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Pierce Arrow overdrive - How did it work?


m-mman
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Many years ago I got to drive a very original 36 Pierce 8 sedan. It had Overdrive. When you got up speed you lifted your foot and it shifted into OD

 

I am very familiar with the Borg-Warner OD set up as installed on many late 30s into the 60s cars, repairing and troubleshooting plenty. These set ups are electrical in nature. 

 

The (parked for many years) Pierce did not consistently drop into OD and I was thinking that it was dirty electrical or other contact issues. I was told that the Pierce system did not use an electrical solenoid, etc to work. I did not see the typical relay or kickdown switches under the hood. 

 

The Pierce owner could not explain exactly how it functioned without using an electrical system. 

Purely mechanical??? How did that work?

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It uses a planetary with a sprag. It’s adjustable by turning a shaft that changes pressure on the spring. It works great, and is bulletproof. Many were disassembled and welded together to remove the free wheeling. The unit was a Warner gear model W-1. It was attached to a T83 gearbox. There were no electrical components associated with it. It was 100 percent mechanical. Adjustment was from 38-48 mph. Almost every one I set up is at 44 or 45 mph. 

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Edited by edinmass (see edit history)
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AND......

 

* The clutch gear, about 3/4-inch thick, with the 8 or so sort-of-oval-shaped dogs, is unobtanium except from another purely-mechanical B-W OD.  Individual dogs get broken off.

 

* The root cause of these malfunctions is that the rear end of the OD shaft rides in a bushing, which wears into an ovoid shape and allows the OD shaft to wobble; the front end of the OD shaft gets the greatest movement, which causes destruction of the clutch gear mentioned above.  If you have one of these cars, remove the OD housing (without having to remove the transmission itself--difficult due to X-frame but easier than pulling the whole tranny), have it disassembled, and substitute a BEARING for the bushing at the aft end of the OD shaft; this will probably require machining out the housing a bit.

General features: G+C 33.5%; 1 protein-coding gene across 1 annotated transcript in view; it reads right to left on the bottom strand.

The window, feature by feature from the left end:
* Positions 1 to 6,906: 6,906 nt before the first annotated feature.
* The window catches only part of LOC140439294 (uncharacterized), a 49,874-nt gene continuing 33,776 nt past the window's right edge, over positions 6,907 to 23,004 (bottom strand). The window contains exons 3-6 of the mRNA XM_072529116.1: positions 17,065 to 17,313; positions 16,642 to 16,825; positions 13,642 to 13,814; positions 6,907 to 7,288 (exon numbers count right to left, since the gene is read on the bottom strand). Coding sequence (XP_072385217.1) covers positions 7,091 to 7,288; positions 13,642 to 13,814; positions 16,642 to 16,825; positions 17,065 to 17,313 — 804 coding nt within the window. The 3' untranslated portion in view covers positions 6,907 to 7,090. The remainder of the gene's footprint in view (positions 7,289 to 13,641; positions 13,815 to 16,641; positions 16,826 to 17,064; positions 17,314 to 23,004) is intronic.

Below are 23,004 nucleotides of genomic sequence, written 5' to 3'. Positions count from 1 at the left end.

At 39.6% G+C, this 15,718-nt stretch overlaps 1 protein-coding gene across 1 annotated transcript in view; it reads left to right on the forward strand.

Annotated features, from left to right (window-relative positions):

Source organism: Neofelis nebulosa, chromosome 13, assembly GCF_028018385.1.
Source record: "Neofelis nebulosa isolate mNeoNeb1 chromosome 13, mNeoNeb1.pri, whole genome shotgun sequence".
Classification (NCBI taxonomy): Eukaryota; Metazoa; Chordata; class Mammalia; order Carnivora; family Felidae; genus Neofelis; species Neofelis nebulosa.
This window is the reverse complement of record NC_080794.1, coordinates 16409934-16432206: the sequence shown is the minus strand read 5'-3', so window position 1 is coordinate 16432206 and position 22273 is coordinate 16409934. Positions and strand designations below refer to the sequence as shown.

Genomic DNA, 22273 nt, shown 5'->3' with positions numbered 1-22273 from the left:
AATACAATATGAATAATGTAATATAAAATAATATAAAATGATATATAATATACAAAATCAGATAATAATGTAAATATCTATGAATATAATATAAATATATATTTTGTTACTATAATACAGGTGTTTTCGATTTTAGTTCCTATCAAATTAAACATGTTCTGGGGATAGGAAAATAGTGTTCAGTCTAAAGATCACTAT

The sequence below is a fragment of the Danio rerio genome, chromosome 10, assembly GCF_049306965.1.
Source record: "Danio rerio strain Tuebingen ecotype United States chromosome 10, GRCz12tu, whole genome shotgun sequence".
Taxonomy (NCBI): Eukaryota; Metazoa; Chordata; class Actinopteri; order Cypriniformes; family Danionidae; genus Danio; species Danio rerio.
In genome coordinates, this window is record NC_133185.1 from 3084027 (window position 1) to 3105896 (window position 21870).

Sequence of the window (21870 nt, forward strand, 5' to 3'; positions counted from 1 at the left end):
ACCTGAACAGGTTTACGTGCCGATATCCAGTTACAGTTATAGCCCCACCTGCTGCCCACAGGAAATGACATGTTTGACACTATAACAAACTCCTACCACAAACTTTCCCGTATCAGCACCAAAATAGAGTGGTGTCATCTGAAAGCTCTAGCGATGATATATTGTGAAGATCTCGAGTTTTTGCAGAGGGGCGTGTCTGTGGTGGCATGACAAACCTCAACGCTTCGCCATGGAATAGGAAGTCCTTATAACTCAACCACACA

* Only the cast iron transmission and OD cases are unique to Pierce.  A Hollanders manual will find you interchanges for gears and shafts.

 

* 1936-38 Pierces, 8s and 12s, had the OD as standard equipment.

 

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1 hour ago, edinmass said:

It uses a planetary with a sprag. It’s adjustable by turning a shaft that changes pressure on the spring.

 

There has to be a overunning clutch (aka freewheeling) so that the output shaft can spin faster than the input. . . . 

 

On the electrical versions when the solenoid is powered (28 mph) it pushes in to hold the sun gear. (which causes the OD ratio) How does the mechanical set up hold the sun gear? Thinking that it is a centrifugal type of clutch . . . 

Edited by m-mman (see edit history)
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4 hours ago, m-mman said:

Purely mechanical??? How did that work?

Yep, all mechanical. The Graham in my picture has Overdrive, and being a '38 it is also a mechanical only system.  It Works!👍

 

It was balky when I first got the car, so I changed the fluid and all is well. So I have not had a reason to take it apart and see how it works.😄

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3 hours ago, m-mman said:

 

There has to be a overunning clutch (aka freewheeling) so that the output shaft can spin faster than the input. . . . 

 

On the electrical versions when the solenoid is powered (28 mph) it pushes in to hold the sun gear. (which causes the OD ratio) How does the mechanical set up hold the sun gear? Thinking that it is a centrifugal type of clutch . . . 


The sprag is an overrunning clutch.............by definition. The rollers in the first photo are the lock up.

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image.png.061051537508f71b6470b940f2cd05b9.png

 

The 1934 Chrysler and DeSoto overdrives (Borg-Warner units, developed in conjunction with Mopar engineers) offered a good compromise solution to this problem, and between 1935 and 1942 eight other marques jumped on the bandwagon with the same Warner overdrives, which soon acquired reputations for both high speed and economy.  written by Don Frolich

 

Graham-Paige used the Borg-Warner units

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Hudson used it in 1940.

Speed of engagement was adjuatable thru access hole on top.

Two screw head heads on opposite sides of govenor, one with straight slot and a cross slot, to adjust tension and thus operating speed.

Very desireable unit.

 

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